Ac 25:1-12. Festus,
Coming to Jerusalem, Declines to Have Paul Brought Thither for Judgment, but
Gives the Parties a Hearing on His Return to
Cæsarea—On Festus Asking the
Apostle if He Would Go to Jerusalem for Another Hearing before
Him, He Is Constrained in Justice to His
Cause to Appeal to the Emperor.
1-3. Festus … after three days …
ascended … to Jerusalem—to make himself acquainted with
the great central city of his government without delay.
2. Then the high priest—a successor of
him before whom Paul had appeared (Ac 23:2).
and the chief of the Jews—and "the
whole multitude of the Jews" (Ac 25:24) clamorously.
informed him against Paul …
3. desired favour—in Ac 25:15, "judgment."
against him—It would seem that they
had the insolence to ask him to have the prisoner executed even without
a trial (Ac
laying wait … to kill him—How
deep must have been their hostility, when two years after the defeat of
their former attempt, they thirst as keenly as ever for his blood!
Their plea for having the case tried at Jerusalem, where the alleged
offense took place, was plausible enough; but from Ac 25:10 it would seem that Festus had been made
acquainted with their causeless malice, and that in some way which Paul
was privy to.
4-6. answered that Paul should be
kept—rather, "is in custody."
at Cæsarea, and … himself would
depart shortly thither.
5. Let them … which among you are able, go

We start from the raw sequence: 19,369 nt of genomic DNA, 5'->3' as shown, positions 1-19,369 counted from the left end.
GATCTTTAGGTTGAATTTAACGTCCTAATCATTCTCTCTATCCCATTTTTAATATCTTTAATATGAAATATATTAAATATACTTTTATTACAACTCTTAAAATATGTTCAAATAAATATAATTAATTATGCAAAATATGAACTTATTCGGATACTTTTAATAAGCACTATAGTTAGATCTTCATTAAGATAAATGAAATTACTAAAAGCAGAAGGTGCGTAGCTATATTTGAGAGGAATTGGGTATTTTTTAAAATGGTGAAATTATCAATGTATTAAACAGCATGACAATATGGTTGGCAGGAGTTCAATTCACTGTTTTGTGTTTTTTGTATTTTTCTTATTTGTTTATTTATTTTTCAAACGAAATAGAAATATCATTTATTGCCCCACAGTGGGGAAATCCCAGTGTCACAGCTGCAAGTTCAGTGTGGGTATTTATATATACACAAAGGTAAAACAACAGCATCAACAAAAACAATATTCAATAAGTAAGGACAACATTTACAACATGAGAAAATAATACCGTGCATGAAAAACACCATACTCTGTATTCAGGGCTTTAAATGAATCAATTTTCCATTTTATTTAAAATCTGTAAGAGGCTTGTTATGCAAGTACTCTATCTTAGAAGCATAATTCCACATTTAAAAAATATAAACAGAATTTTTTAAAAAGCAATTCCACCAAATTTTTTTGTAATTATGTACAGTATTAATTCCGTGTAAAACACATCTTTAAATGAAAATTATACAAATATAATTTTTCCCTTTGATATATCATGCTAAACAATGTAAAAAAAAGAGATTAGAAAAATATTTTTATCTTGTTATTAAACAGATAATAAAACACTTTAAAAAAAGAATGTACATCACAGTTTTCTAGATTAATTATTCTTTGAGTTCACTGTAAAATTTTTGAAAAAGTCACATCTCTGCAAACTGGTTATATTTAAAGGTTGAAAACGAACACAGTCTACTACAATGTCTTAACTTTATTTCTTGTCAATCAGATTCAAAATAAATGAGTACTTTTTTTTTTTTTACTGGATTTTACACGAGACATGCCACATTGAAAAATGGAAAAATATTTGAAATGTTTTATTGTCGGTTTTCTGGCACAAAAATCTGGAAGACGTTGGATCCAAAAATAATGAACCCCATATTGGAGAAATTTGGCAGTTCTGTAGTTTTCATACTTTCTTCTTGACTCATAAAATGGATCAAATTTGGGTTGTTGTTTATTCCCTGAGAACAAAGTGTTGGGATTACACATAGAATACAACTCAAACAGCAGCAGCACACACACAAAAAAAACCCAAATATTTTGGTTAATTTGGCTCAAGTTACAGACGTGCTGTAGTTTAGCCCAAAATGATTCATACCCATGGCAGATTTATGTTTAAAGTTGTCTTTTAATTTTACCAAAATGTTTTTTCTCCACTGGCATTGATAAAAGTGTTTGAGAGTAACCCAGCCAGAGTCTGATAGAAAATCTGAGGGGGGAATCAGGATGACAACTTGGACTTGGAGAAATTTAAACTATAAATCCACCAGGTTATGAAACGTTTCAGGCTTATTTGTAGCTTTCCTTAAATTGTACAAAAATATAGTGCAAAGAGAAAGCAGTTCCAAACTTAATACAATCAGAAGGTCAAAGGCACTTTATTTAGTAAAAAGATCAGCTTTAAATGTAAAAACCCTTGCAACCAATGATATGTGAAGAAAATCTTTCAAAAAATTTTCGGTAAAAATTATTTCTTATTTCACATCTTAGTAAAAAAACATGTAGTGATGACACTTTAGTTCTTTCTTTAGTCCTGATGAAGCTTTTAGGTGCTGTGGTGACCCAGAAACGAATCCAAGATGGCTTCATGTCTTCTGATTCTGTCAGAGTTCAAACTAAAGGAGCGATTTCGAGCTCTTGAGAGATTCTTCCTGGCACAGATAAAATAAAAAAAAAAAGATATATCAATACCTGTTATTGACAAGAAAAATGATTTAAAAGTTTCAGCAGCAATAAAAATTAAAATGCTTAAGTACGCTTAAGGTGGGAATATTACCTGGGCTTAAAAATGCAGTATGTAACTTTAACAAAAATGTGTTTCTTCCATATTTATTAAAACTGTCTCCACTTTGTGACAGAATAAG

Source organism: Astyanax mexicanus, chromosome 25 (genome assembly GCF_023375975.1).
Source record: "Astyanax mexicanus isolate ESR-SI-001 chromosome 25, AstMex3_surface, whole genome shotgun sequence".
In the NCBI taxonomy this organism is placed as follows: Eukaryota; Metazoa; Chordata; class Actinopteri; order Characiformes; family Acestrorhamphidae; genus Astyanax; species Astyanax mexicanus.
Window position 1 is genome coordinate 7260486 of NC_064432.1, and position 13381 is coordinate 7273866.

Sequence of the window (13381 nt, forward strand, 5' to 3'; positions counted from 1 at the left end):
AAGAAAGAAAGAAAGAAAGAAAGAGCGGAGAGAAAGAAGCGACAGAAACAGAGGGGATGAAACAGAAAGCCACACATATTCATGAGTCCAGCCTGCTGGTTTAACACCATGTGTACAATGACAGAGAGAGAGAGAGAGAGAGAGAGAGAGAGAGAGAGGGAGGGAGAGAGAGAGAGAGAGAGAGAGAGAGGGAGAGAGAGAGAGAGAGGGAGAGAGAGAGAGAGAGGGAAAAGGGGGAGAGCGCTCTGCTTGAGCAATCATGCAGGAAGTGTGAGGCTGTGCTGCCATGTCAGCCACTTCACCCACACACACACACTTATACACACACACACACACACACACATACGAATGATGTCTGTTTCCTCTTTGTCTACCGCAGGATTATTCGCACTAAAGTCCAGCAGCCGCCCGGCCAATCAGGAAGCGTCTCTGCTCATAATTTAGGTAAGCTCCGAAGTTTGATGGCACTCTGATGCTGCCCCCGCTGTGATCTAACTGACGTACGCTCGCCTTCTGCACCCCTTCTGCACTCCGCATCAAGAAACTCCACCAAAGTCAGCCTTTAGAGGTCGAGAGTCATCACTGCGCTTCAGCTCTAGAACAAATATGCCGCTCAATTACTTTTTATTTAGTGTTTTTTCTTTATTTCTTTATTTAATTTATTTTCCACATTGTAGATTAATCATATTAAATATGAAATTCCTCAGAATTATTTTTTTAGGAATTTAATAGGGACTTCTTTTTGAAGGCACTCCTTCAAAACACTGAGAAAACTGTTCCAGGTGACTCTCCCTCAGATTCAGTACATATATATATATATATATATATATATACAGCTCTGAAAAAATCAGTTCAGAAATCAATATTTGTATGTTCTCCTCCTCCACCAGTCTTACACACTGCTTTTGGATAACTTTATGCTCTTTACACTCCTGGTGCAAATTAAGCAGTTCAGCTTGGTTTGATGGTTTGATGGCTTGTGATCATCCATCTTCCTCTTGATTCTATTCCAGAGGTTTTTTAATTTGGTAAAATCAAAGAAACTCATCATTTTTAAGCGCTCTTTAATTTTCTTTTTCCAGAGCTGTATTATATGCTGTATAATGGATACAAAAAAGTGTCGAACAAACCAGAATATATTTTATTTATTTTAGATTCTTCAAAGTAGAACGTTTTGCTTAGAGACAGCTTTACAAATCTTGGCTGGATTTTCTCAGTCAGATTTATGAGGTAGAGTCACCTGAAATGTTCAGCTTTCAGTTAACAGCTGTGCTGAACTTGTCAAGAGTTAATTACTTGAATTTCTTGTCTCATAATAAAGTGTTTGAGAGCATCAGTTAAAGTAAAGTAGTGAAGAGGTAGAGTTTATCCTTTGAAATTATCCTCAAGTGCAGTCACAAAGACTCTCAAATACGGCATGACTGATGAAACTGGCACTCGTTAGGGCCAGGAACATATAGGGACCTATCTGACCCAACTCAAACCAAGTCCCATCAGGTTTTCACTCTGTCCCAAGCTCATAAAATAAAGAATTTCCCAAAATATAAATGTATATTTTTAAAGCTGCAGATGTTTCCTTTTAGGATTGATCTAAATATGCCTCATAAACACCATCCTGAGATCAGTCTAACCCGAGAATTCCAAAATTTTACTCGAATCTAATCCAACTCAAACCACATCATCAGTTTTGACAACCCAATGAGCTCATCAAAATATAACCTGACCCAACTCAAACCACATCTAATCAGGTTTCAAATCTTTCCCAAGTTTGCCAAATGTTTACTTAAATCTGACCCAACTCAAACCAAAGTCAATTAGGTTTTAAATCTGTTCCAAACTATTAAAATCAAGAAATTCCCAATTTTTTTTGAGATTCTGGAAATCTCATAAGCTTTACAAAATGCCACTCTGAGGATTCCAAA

down—"your leading men."
7. the Jews … from
Jerusalem—clamorously, as at Jerusalem; see Ac 25:24.
many and grievous complaints against
Paul—From his reply, and Festus' statement of the case before
Agrippa, these charges seem to have been a jumble of political and
religious matter which they were unable to substantiate, and vociferous
cries that he was unfit to live. Paul's reply, not given in full, was
probably little more than a challenge to prove any of their charges,
whether political or religious.
9, 10. Festus, willing to do the Jews a
pleasure—to ingratiate himself with them.
said, Wilt thou go up to Jerusalem, and …
be judged … before me—or, "under my protection." If
this was meant in earnest, it was temporizing and vacillating. But,
possibly, anticipating Paul's refusal, he wished merely to avoid the
odium of refusing to remove the trial to Jerusalem.
10. Then said Paul, I stand at Cæsar's
judgment seat—that is, I am already before the proper
tribunal. This seems to imply that he understood Festus to propose
handing him over to the Sanhedrim for judgment (and see on Ac 25:11), with a mere promise of protection from him.
But from going to Jerusalem at all he was too well justified in
shrinking, for there assassination had been quite recently planned
to the Jews have I done no wrong, as thou
knowest very well—literally, "better," that is, (perhaps),
better than to press such a proposal.
if there be none of these things … no man
may deliver me unto them—The word signifies to "surrender in
order to gratify" another.
11. I appeal to Cæsar—The right of
appeal to the supreme power, in case of life and death, was secured by
an ancient law to every Roman citizen, and continued under the empire.
Had Festus shown any disposition to pronounce final judgment, Paul,
strong in the consciousness of his innocence and the justice of a Roman
tribunal, would not have made this appeal. But when the only other
alternative offered him was to give his own consent to be transferred
to the great hotbed of plots against his life, and to a tribunal of
unscrupulous and bloodthirsty ecclesiastics whose vociferous cries for
his death had scarcely subsided, no other course was open to him.
12. Festus—little expecting such an
appeal, but bound to respect it.